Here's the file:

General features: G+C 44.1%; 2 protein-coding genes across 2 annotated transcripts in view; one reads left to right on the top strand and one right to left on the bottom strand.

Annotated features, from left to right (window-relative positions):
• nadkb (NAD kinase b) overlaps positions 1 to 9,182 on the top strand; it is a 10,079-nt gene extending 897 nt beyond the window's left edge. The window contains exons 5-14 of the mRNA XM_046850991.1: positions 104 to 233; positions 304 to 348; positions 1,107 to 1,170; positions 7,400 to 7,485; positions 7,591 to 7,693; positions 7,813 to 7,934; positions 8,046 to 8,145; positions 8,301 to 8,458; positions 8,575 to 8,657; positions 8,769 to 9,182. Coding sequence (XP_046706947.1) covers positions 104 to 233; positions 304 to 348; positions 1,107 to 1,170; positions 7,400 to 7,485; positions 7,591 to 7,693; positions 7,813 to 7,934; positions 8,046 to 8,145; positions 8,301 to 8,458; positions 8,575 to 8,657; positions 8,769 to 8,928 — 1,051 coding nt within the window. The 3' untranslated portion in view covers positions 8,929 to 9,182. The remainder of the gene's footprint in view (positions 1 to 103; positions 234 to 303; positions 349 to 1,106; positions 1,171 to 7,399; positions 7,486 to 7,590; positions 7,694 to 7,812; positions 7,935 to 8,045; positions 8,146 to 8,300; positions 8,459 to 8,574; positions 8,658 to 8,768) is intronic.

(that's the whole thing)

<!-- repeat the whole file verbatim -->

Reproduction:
General features: G+C 44.1%; 2 protein-coding genes across 2 annotated transcripts in view; one reads left to right on the top strand and one right to left on the bottom strand.

Annotated features, from left to right (window-relative positions):
• nadkb (NAD kinase b) overlaps positions 1 to 9,182 on the top strand; it is a 10,079-nt gene extending 897 nt beyond the window's left edge. The window contains exons 5-14 of the mRNA XM_046850991.1: positions 104 to 233; positions 304 to 348; positions 1,107 to 1,170; positions 7,400 to 7,485; positions 7,591 to 7,693; positions 7,813 to 7,934; positions 8,046 to 8,145; positions 8,301 to 8,458; positions 8,575 to 8,657; positions 8,769 to 9,182. Coding sequence (XP_046706947.1) covers positions 104 to 233; positions 304 to 348; positions 1,107 to 1,170; positions 7,400 to 7,485; positions 7,591 to 7,693; positions 7,813 to 7,934; positions 8,046 to 8,145; positions 8,301 to 8,458; positions 8,575 to 8,657; positions 8,769 to 8,928 — 1,051 coding nt within the window. The 3' untranslated portion in view covers positions 8,929 to 9,182. The remainder of the gene's footprint in view (positions 1 to 103; positions 234 to 303; positions 349 to 1,106; positions 1,171 to 7,399; positions 7,486 to 7,590; positions 7,694 to 7,812; positions 7,935 to 8,045; positions 8,146 to 8,300; positions 8,459 to 8,574; positions 8,658 to 8,768) is intronic.